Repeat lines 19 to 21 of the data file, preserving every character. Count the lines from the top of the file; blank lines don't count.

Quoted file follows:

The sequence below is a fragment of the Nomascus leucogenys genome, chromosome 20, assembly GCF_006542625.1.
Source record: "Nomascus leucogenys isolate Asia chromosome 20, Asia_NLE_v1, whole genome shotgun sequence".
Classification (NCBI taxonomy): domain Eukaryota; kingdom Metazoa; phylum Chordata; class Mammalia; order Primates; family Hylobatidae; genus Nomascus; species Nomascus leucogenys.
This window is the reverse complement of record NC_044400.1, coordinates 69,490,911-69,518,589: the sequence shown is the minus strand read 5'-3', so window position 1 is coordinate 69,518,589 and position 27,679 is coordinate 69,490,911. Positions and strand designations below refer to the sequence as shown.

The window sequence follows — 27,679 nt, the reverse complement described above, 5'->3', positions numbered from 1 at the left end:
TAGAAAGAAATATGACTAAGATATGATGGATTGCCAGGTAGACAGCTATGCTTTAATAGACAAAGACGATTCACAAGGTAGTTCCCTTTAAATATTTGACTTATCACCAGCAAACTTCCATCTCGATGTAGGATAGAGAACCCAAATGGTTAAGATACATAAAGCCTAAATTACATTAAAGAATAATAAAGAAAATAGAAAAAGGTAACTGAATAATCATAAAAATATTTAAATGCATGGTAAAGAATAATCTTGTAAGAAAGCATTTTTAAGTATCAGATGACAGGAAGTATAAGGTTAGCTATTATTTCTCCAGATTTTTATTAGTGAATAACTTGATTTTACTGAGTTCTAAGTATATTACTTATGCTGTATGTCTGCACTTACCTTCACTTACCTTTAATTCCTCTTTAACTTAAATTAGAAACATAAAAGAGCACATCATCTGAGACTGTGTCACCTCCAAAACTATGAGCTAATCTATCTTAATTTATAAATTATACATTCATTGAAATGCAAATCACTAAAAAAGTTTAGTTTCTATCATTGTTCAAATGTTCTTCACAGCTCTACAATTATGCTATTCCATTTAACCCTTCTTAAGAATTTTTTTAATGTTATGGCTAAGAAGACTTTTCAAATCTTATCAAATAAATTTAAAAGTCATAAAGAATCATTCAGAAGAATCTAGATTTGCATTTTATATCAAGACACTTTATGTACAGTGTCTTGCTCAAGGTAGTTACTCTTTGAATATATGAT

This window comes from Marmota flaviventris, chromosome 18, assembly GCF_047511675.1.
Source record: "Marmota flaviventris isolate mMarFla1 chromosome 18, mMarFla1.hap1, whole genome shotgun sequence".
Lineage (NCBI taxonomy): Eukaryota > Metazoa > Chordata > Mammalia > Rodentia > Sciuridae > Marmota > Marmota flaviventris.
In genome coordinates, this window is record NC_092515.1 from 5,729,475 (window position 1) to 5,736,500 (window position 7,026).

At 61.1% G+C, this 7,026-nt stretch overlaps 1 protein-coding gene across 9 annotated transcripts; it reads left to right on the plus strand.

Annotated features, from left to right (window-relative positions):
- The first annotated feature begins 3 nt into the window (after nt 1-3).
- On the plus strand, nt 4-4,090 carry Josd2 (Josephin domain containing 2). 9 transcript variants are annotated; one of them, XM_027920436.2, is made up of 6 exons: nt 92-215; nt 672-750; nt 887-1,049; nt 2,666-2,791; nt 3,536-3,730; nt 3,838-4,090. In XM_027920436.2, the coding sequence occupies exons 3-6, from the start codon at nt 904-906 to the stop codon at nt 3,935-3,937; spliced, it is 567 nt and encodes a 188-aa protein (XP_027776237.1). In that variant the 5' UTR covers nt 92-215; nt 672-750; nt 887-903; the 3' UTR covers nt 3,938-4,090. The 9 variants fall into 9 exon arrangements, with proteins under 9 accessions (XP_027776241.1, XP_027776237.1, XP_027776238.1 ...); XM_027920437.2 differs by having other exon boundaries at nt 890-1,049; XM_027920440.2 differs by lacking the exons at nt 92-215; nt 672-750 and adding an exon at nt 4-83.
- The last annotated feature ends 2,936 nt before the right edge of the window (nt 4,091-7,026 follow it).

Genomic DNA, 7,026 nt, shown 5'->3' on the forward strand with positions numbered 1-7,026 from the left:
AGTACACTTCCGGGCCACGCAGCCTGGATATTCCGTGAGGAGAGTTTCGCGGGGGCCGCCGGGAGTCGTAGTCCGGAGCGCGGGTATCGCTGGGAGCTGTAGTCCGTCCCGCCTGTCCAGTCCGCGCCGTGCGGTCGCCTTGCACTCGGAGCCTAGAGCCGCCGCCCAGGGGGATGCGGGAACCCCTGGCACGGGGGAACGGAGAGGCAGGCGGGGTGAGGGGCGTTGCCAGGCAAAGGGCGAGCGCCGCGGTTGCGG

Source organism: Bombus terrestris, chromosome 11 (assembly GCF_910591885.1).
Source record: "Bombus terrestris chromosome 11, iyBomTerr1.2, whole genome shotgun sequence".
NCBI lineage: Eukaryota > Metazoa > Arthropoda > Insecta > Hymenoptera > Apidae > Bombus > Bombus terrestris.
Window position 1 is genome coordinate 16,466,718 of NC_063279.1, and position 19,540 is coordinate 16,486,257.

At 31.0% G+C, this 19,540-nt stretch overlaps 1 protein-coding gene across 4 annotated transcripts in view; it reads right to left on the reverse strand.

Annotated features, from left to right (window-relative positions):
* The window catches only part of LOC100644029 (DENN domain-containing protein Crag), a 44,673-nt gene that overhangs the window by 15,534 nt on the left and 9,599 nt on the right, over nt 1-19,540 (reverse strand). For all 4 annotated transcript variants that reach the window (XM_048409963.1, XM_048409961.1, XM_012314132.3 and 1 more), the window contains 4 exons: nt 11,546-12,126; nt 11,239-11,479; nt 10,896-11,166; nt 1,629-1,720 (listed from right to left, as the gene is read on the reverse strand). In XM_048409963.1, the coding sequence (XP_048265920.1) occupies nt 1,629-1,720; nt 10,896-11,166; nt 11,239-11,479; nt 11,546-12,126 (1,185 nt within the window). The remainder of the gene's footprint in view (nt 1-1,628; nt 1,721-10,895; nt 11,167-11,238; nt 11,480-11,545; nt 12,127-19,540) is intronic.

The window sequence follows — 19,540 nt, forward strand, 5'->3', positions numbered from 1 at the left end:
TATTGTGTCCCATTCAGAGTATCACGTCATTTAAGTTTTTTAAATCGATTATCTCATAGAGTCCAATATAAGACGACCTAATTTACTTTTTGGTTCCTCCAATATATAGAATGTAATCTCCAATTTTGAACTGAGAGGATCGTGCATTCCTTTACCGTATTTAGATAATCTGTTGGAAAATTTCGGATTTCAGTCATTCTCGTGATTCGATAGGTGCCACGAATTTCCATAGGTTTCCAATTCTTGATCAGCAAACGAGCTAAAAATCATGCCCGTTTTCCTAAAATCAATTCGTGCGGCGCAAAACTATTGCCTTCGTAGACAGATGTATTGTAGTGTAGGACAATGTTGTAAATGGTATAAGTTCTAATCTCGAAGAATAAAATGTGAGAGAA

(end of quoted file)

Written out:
Source record: "Bombus terrestris chromosome 11, iyBomTerr1.2, whole genome shotgun sequence".
NCBI lineage: Eukaryota > Metazoa > Arthropoda > Insecta > Hymenoptera > Apidae > Bombus > Bombus terrestris.
Window position 1 is genome coordinate 16,466,718 of NC_063279.1, and position 19,540 is coordinate 16,486,257.